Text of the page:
AUDIE CORNISH, HOST:
The number of pedestrians and cyclists dying on the nation's roadways is rising. That's according to the National Highway Traffic Safety Administration. The two biggest cities - New York and Los Angeles - have the highest rates of those deaths. Gloria Hillard has more from L.A.
GLORIA HILLARD, BYLINE: The flowers of this makeshift memorial along a busy street in south Los Angeles are wilting within a jagged circle of candles. A stuffed animal leans against a cardboard cross, and taped to poster board are family pictures of the disabled teen killed while crossing the street by a hit-and-run driver.
UNIDENTIFIED MAN #1: Roger 102 (unintelligible).
OFFICER CAROL MITCHELL: After he was struck, the vehicle slowed down momentarily and then proceeded south and never stopped, never came back.
HILLARD: Los Angeles police officer Carol Mitchell is the lead officer on the case.
MITCHELL: As long as I've, you know, been doing it, it still doesn't, you know, get easier. I mean, each one of these fatalities affects me.
HILLARD: The only clues available to investigators are the blurred, black-and-white images captured by a nearby business surveillance camera. They cannot identify the driver of the minivan or the license plate. On this day, Mitchell and her partner will spend hours canvassing the boulevard.
MITCHELL: There are more cameras here we're going to look at.
HILLARD: These cases can go cold very quickly. As with most crimes, the first 48 hours are crucial.
MITCHELL: This was at 7 p.m. Somebody saw this happen. And if they didn't see it, they have seen a car that fits that description with, you know, that traffic collision damage to it, and they're just not saying anything. People just don't want to get involved.
HILLARD: Mitchell's next stop is a body shop. Hit-and-run drivers will often try to repair collision damages or paint the vehicle another color.
MITCHELL: No vans have been brought here? Blue vans or green vans?
UNIDENTIFIED MAN #2: No.
POLICE OFFICER CAROL MITCHELL: Let me tell you, I'm going to take a look in here.
UNIDENTIFIED MAN #3: In here? OK.
HILLARD: In 2012, LAPD recorded more than 2,500 so-called motor vehicle versus pedestrian incidents. They range from minor injury to death. A study by the University of Michigan Transportation Research Institute found that pedestrian traffic fatalities in Los Angeles are nearly triple the national average.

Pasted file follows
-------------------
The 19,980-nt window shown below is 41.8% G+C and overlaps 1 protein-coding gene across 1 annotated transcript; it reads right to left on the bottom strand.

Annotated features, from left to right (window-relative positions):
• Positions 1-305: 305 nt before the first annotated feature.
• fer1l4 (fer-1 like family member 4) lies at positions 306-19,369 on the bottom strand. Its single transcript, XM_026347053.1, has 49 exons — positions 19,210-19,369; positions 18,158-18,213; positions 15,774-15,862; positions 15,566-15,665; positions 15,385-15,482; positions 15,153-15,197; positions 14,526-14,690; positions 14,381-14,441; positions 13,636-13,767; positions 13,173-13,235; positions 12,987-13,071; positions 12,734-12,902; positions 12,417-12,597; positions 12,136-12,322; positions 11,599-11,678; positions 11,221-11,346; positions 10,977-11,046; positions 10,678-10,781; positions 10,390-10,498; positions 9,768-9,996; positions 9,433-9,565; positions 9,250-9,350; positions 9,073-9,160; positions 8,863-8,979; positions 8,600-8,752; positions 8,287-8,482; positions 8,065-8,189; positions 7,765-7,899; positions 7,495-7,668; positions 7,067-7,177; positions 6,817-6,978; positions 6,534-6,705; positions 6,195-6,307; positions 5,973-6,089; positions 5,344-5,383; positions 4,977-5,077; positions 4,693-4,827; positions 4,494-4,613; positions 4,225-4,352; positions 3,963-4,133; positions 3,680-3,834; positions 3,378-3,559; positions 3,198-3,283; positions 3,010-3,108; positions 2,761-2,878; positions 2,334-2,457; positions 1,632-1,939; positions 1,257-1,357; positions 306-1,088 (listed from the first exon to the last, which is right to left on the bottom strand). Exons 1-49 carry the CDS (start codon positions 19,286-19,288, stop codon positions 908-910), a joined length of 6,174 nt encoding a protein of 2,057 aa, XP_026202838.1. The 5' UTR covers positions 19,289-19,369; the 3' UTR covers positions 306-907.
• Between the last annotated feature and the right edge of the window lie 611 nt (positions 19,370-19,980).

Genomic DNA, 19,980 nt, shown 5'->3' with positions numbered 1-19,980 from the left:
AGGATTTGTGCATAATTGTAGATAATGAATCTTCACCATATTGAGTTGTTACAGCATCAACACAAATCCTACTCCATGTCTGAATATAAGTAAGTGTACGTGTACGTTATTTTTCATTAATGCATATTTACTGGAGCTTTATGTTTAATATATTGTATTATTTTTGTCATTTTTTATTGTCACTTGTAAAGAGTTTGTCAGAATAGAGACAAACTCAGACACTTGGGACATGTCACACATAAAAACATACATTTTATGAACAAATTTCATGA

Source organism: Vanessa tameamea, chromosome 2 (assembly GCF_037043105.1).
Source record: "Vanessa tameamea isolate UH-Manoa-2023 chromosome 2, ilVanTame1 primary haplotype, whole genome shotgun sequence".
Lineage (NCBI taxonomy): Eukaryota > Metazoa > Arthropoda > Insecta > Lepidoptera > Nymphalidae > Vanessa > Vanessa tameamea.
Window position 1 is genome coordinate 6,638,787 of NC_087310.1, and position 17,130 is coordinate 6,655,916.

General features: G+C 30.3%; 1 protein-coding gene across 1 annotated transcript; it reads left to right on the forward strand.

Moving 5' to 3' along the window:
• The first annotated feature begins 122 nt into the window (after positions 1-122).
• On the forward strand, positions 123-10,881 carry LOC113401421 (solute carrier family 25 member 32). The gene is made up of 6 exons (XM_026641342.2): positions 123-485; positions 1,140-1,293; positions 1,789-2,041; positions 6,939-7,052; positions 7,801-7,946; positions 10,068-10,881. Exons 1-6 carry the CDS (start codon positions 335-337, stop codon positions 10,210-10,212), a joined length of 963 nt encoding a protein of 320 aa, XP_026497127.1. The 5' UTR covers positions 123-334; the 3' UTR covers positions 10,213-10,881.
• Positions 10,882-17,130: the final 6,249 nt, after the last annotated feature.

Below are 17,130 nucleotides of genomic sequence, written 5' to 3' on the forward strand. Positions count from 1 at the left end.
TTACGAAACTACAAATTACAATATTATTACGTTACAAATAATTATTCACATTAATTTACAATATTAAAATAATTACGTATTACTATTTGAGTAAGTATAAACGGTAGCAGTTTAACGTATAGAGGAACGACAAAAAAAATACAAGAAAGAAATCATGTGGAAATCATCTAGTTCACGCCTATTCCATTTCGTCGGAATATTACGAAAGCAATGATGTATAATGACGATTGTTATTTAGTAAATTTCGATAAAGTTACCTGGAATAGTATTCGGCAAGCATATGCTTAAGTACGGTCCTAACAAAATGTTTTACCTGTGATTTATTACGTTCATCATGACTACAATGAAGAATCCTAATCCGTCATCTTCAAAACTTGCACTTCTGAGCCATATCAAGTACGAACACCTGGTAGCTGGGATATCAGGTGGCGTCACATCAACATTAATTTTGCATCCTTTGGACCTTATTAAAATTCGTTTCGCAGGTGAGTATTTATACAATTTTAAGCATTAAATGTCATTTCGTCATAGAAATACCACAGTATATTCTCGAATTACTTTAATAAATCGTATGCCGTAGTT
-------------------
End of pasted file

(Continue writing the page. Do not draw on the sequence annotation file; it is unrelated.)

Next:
DETECTIVE BILL BUSTOS: Just in the last few days, we had three pedestrians who were just killed when they were crossing the street.
HILLARD: Detective Bill Bustos is officer in charge of LAPD's Valley Traffic Division. He says, like many cities across the country, L.A. drivers and pedestrians are increasingly distracted by electronic devices. But here, the problem is even worse.
BUSTOS: Here, we live in our vehicle practically. We commute everywhere we go.
OFFICER RHIANNON TALLEY: William 53, I'm code 6 with 50.
HILLARD: LAPD Officer Rhiannon Talley and her partner, Detective Chris Laurino, have huge caseloads.
TALLEY: There's just so much, so many cases, so many victims and not enough hours in the day.
DETECTIVE CHRIS LAURINO: We handle as much if not more fatalities than most homicide units.
HILLARD: Arriving at a scene of a serious accident involving a pedestrian is not for the faint of heart. But one of the hardest things for investigators to deal with, Laurino says, is when the person responsible for the carnage has left the scene.
LAURINO: They'll drive their car home, and they'll wash the blood off, cover the car up and act like nothing happened. It's incredible the lack of conscience some people have.
HILLARD: This year, the Valley Traffic has solved roughly half of its pedestrian hit-and-run fatalities. Captain Jeff Bert.
CAPTAIN JEFF BERT: When there's a hit and run, unlike other crimes, the evidence, the primary evidence is gone, and what you're left with, if you look at a fatality, is a body. But I can imagine for families, for loved ones, for people that have lost the most precious thing in their life and then to have a department not be able to solve it, it must be maddening.
JERI DYE LYNCH: Anytime I go back to that day, it's a hard one.
HILLARD: Two years ago, Jeri Dye Lynch's 16-year-old son, Conor, was crossing a street near his school when he was struck and killed by a driver in an SUV.
LYNCH: In Conor's case, there were some great Samaritans, and it really, you know, that's that one thing that gives me a lot of comfort to know that he wasn't just there, you know, a 16-year-old on the street just dying with nobody there because the driver left.
HILLARD: Lynch says the 18-year-old unlicensed driver ended up turning herself in.
LYNCH: She plea-bargained, and her sentence was probably by any measure a slap on the wrist.
HILLARD: According to Lynch, the driver received 90 days community service and three years' probation. Even today, on the street where Conor was hit, few if any of the drivers pay attention to the posted school zone speed of 25 miles an hour or the hand-painted murals and fresh flowers of what is now the teen's permanent memorial. For NPR News, I'm Gloria Hillard.
NPR transcripts are created on a rush deadline by a contractor for NPR, and accuracy and availability may vary. This text may not be in its final form and may be updated or revised in the future. Please be aware that the authoritative record of NPR’s programming is the audio.